This one has in fact been cut, I believe, but I personally have never used it. And it’s not just a dress, but several whole outfits! What? Yes. You read that correctly.

So to recap, Vintage Vogue 8728, Butterick 6258 (with some CHARMING cover art, one might add) and three yards of silk to make a halter top, a dress, or whatever the hell else you are into! All for the low low price of free! Just leave a comment below letting me know what you would do with any of these items, or really what you are working on right now to make February a little more fun! Or tell me what you’re favorite childhood cartoon was. Obviously I enjoyed Jabberjaw. That’s just a give-in.


Filed under Uncategorized

The Vying for the Viaduct Sweater

Stop everything you are doing and pay attention to me. I made a sweater. A real, honest to God, knit by hand sweater. A WHOLE DAMN SWEATER. I, Leah Franqui, struggle extraordinaire, 4 month knitter, completed a sweater. And it’s awesome. Right?

Yeah. It’s awesome. And I made it. WITH MY HANDS. Bam. The sweater is the Berocco FREE PATTERN the Aidez. Over 1500 Ravelry knitters have made this beautiful open cardigan, and they are chalk full of advice and modifications and ideas. Did I take any of them into account? Of course not. That would be madness.

No, I’m just kidding. I actually took a class at Loop to make this sweater. I was a bit concerned that despite my mad knitting skills honed over the course of several scarves and snoods, I wouldn’t be able to master the art of sweatery (it’s my new word, deal with it) all by my lonesome. And I’m glad I took the class, because a lot of learning anything new is vocabulary, and it’s nice to be able to look at my lovely instructor and be like, YTTB, WTF? And she could be like, that’s actually a simple concept you know intuitively and here’s how to do it. And I could be like, JK! TY! So all my thanks to my instructor and the wonderful ladies in my class (no gentleman, sadly, step up, boys, join the world of knitting!) for getting me through to the other side and helping me make this masterpiece.

I love it. I LOVE IT. There are a few little mistakes which I wont bore you with/want you to be impressed with me so I don’t want to point out my silly errors. But this is a really nice pattern, and though it looks really complex, it’s actually pretty simple once you memorize the pattern, but not at all boring, at least, not for me as a beginner! There are four kinds of cable on this puppy, which make it look amazing.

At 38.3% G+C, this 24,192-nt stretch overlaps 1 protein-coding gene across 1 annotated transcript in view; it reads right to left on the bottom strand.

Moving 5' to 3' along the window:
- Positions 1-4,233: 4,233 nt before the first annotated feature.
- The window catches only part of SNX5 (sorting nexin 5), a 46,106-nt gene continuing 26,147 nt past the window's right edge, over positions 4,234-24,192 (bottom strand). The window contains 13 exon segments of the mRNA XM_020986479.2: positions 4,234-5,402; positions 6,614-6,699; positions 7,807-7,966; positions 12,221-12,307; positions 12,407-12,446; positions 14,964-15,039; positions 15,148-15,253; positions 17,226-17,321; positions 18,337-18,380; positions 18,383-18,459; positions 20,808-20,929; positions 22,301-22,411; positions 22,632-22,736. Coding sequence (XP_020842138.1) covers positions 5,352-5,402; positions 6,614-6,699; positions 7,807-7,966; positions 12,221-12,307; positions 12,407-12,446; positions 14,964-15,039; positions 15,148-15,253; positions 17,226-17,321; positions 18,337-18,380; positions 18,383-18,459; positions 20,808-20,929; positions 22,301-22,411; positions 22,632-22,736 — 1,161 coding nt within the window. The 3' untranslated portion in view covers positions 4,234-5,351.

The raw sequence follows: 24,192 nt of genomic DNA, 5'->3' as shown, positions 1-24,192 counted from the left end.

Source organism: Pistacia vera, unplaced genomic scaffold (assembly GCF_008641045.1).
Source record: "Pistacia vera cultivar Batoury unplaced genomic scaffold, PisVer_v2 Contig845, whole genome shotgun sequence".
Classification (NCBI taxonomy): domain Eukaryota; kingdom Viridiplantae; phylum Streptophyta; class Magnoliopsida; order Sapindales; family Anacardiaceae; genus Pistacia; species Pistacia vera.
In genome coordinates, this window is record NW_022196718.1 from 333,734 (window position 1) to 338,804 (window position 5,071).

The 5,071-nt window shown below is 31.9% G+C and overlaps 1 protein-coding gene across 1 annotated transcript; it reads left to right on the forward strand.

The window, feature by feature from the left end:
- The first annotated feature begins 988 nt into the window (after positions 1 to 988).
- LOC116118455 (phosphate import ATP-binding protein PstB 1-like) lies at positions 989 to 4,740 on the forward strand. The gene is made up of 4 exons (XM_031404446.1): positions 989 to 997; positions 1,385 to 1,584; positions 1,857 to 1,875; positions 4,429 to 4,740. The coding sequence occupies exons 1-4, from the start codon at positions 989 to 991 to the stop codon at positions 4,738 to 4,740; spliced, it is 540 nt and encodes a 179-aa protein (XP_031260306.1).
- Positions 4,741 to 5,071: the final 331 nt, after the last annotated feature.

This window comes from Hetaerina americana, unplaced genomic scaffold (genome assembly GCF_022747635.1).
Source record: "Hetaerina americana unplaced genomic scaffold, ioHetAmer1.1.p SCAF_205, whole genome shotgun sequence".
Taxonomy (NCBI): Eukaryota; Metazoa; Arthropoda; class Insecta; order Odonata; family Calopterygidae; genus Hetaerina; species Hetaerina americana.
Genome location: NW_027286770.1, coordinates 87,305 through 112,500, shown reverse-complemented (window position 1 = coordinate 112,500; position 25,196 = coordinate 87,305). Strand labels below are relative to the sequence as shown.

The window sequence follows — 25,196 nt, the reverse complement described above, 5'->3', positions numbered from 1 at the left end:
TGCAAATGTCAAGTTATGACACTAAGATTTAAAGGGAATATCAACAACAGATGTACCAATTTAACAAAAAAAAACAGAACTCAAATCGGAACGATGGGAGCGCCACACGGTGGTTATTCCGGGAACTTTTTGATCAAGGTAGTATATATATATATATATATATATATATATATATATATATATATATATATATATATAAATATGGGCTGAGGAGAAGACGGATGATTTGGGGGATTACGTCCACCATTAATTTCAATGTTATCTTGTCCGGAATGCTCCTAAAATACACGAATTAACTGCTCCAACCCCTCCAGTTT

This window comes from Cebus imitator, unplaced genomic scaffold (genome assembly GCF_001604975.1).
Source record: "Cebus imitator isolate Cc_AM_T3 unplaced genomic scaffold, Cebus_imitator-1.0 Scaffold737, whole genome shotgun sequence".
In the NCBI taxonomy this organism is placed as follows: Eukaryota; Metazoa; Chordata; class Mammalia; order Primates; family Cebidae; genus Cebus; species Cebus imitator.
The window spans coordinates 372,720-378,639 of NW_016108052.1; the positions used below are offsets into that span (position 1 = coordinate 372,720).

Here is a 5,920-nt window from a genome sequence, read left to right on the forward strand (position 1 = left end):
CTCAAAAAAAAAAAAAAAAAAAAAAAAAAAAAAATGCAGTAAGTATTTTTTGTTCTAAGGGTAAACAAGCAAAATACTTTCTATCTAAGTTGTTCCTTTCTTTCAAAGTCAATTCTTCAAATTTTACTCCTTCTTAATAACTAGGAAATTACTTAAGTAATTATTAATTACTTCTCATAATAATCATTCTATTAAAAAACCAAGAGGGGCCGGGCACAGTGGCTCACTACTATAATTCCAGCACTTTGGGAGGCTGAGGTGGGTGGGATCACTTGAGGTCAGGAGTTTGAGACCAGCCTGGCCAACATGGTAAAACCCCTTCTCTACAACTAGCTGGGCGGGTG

I knitted up a small, which worked perfectly for me. This yarn really does bloom (expand after washing, for you non-knitters out there, look at me, picking up the lingo!) and it blocks beautifully. I used the recommended yarn, Berocco Peruvia, because I honestly didn’t know you could deviate from the recommendation. Now that I do, consider my mind BLOWN.

I really liked knitting with this yarn, though, it’s chunky and knits up really quickly. This sweater took me about 5 weeks, or in TV terms, 5 episodes of Downton Abby, Season 2, 3 Miss Marples, 2 Poroits, countless 30 Rocks and Parks and Recreations, 2 Midsummer Murders, and a lot of things I’m ashamed to list here (cough, Hart of Dixie, cough). But I made it through and got all my pieces knit and blocked by the final class, where I learned that seaming is just like sewing. Which is nice, because I totally know how to do that.

This is the face I make when I have completed an insanely cool sweater WITH MY HANDS. Yeah. Expect to see that one more often, people. Thought honestly, not THAT often, because knitting takes FOREVER.

Now, you may at this point be wondering, what the hell is a Viaduct? Well, it’s actually really cool. My friend Ben took these photos (thanks, Ben!) yesterday when we, along with my mother and father and a group of about 35 other people, participated in this walk along the three mile stretch of what was the first railway line into Philadelphia, the path of the famous Pennsylvania Railroad! The track went dead in 1991, I believe, and since then has been a three mile expanse of nothing, without use or really much public knowledge of its existance. But that all might, hopefully, change soon, because there are two organizations pushing to repurpose and reclaim the now abandoned tracks to create a Viaduct, much like the wildly successful New York High Line! This would be an amazing boon for the city, and really revitalize a few areas that currently act as urban no-mans lands.

The issue is now that part of the Viaduct, the part known as the 9th street viaduct or the Reading Viaduct, is more likely to be made into a pocket park in the next few (I hope just a few) years, while the underground cross-city tunnel part seems less likely, at least, right now. So while one organization, The Reading Viaduct, its focused on transforming the above-ground elevated 9th Street portion of the 4 track wide (that’s pretty wide) space into a park, the Viaduct Greene Organization wants the whole 3 miles reclaimed, and wont take anything less. So there is some conflict there, a bit of vying, if you will. Personally, I hope the 9th Street Viaduct becomes the first phase in a multistage project that eventually spans all three miles of railroad track and revitalizes those areas of this delightful but really strugglesome city. And I know that wont happen any time soon. But, hey, I got some good pictures, at least:

How cute is my mamala?

And there's my papa.

And Ben, my fearless photographer.

With the view of Philadelphia behind me, aglow with the warmth of my sweater. Can you imagine anything better?

Anyway, that’s what I’ve got going on lately. What about you? Big projects? New strides? Reclaimed spaces? Any trespassing (which is totally what we were doing, shhhh, don’t tell the Mayor!)? Or maybe just learned a cool new thing? Let me know!


Filed under Berocco, Knitting